It Is What it Is: When the Boss Refuses to Hear the Truth

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When I was a kid, my Dad took me and my brother to see The Wiz, a film version based on the theater production of the same name, and a contemporary update of the classic film The Wizard of Oz.

The movie starred Michael Jackson and Diana Ross; Quincy Jones was the film’s musical supervisor and music director. Buzz for the project was intense, and I remember getting to the theater and finding people were literally lined up around the block to see the show.

Even so, the movie was panned by the critics, and I don’t recall too much of note, except for one thing — the part where Evillene, the Wicked Witch of the West, sings Don’t Nobody Bring Me No Bad News” to her oppressed minions.

Check out the lyrics:

When I wake up in the afternoon

Which it pleases me to do

Don’t nobody bring me no bad news

Cause I wake up already negative

And I’ve wired up my fuse

So don’t nobody bring me no bad news

 

If we’re going to be buddies

Better bone up on the rules

Cause don’t nobody bring me no bad news

You can be my best of friends

As opposed to payin’ dues

But don’t nobody bring me no bad news

 

No bad news

No bad news

Don’t you ever bring me no bad news

Cause I’ll make you an offer, child

That you cannot refuse

So don’t nobody bring me no bad news

 

When you’re talking to me

Don’t be cryin’ the blues

Cause don’t nobody bring me no bad news

You can verbalize and vocalize

But just bring me the clues

But don’t nobody bring me no bad news

 

Bring some message in your head

Or in something you can’t lose

But don’t you ever bring me no bad news

If you’re gonna bring me something

Bring me, something I can use

But don’t you bring me no bad news

 

See no evil, hear no evil

The Wiz debuted in 1978. Ten years later, after I graduated from college and entered the workforce, the lyrics to “Don’t Nobody Bring Me No Bad News” started routinely popping into my head. They’ve since taken up permanent residence there.

Why? If I had a nickel for every leader who claimed he wanted to hear the truth but actually wanted no such thing, I’d have a helluva lot of nickels.

Unlike Evillene, who was at least clear in her position, these leaders won’t claim this theme song directly. However, their reaction to your truth telling speaks volume — approach them with bad news at your peril. They’ll shoot the messenger and anyone who happens to be standing next to the messenger, too.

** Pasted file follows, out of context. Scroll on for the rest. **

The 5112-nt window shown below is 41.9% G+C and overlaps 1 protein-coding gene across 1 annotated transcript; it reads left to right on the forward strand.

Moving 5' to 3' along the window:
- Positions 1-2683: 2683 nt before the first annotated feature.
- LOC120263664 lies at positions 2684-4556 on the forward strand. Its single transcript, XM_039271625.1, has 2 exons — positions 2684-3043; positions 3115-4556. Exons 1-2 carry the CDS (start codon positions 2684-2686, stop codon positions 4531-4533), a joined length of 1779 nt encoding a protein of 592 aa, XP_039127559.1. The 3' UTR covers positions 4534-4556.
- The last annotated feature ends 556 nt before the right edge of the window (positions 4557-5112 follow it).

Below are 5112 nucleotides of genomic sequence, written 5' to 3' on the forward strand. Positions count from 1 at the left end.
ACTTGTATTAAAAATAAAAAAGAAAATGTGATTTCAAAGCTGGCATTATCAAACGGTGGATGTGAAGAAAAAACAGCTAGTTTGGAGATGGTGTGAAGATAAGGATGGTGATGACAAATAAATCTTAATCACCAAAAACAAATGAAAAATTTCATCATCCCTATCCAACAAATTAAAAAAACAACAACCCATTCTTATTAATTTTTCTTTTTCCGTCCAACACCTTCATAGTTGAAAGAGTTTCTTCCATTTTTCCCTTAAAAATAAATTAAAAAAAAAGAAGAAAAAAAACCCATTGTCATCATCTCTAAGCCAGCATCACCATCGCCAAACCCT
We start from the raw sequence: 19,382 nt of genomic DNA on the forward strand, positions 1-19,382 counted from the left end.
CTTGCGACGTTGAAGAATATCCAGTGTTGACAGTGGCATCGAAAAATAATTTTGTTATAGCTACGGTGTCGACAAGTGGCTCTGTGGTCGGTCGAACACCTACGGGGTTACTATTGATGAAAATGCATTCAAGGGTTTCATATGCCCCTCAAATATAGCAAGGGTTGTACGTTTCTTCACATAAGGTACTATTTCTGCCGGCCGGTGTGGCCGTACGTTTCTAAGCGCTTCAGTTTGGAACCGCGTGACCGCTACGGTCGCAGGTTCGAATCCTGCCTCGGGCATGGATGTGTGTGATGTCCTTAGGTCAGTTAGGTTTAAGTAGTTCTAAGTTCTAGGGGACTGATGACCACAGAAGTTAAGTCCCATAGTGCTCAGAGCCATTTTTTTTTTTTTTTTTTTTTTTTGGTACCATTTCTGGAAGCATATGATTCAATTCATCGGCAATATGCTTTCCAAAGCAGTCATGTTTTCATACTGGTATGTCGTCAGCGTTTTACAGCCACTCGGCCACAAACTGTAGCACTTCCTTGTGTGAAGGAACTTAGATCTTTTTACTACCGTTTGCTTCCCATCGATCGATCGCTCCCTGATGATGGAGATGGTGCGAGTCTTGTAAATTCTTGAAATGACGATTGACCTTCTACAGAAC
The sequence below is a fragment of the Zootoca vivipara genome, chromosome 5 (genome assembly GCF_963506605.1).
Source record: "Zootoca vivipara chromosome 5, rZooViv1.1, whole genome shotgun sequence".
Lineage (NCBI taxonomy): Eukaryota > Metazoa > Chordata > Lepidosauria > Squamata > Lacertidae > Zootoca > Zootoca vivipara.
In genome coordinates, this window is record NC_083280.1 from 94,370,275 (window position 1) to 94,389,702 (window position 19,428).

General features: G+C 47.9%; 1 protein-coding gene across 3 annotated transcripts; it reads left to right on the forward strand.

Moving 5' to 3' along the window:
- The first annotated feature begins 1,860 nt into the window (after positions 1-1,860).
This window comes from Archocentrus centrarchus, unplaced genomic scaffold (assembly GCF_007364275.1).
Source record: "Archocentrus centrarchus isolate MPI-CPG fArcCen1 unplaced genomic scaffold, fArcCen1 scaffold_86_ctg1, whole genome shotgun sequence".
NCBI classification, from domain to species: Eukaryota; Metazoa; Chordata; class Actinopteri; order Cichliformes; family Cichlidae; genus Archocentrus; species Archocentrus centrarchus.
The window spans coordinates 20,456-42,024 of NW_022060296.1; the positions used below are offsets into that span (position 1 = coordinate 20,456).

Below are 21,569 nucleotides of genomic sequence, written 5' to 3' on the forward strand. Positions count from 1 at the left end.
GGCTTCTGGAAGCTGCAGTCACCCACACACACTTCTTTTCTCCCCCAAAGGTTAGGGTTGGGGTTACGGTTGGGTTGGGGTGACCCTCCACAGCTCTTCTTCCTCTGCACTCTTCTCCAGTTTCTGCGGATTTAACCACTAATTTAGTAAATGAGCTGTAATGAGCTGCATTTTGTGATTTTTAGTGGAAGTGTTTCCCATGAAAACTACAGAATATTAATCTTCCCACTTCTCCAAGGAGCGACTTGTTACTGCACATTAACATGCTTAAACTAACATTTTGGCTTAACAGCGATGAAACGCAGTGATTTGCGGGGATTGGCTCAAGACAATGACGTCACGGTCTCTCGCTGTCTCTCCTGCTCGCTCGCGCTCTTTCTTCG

Perhaps not surprisingly, these will be the same leaders who’ll become incensed when a problem blows up and then causes all kinds of preventable confusion, as well as more and different problems.

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I want to say to these leaders — you can’t have it both ways. If you don’t want “nobody bringing you bad news,” then get prepared for the fallout that’s coming, because bad news is a fact of life (and business) and it needs to be handled before it becomes disastrous news.

Leadership is not for sissies

I’ve seen leaders try to transform fiction into fact by sheer force of will (or judicious use of language). It doesn’t work. Even the famous Emperor, with all of his power, eventually had to face the reality of his nakedness.

To paraphrase one well-known motivational speaker, leadership is not for sissies. Leadership is hard and executed best by those with courage and the willingness to look trouble in the eye, determined to kick its butt, if necessary.

If you rule like Evillene (a tyrant who practically dared her subordinates to tell her something she didn’t want to hear) or without guts or without brains, you’re only going to receive the very thing you’re trying so desperately to avoid. You’ll also create an environment of fear that stunts growth, breeds distrust, and saps creativity and productivity.

One final note

If you’re the unfortunate subordinate of a boss who likes to rule with his (or her) head in the sand, my sympathies. Some of these types have developed a very nasty habit of blaming staff for problems that get out of control because they themselves refuse to listen to reason.

This practice is both cowardly and dastardly, but eventually, said bosses will be exposed — just like that naked Emperor.

Crystal Spraggins, SPHR, is an HR consultant and freelance writer who lives in Philadelphia. She also writes at her blog, HR BlogVOCATE. For the past 15 years, Crystal has focused on building HR departments in small- to mid-sized companies under the philosophy that "HR is not for wimps." She is also the CEO and Founder of Work It Out! and partners with HRCVision, a full-service HR consultant practice specializing in leadership and diversity training. Contact her at crs036@aim.com.

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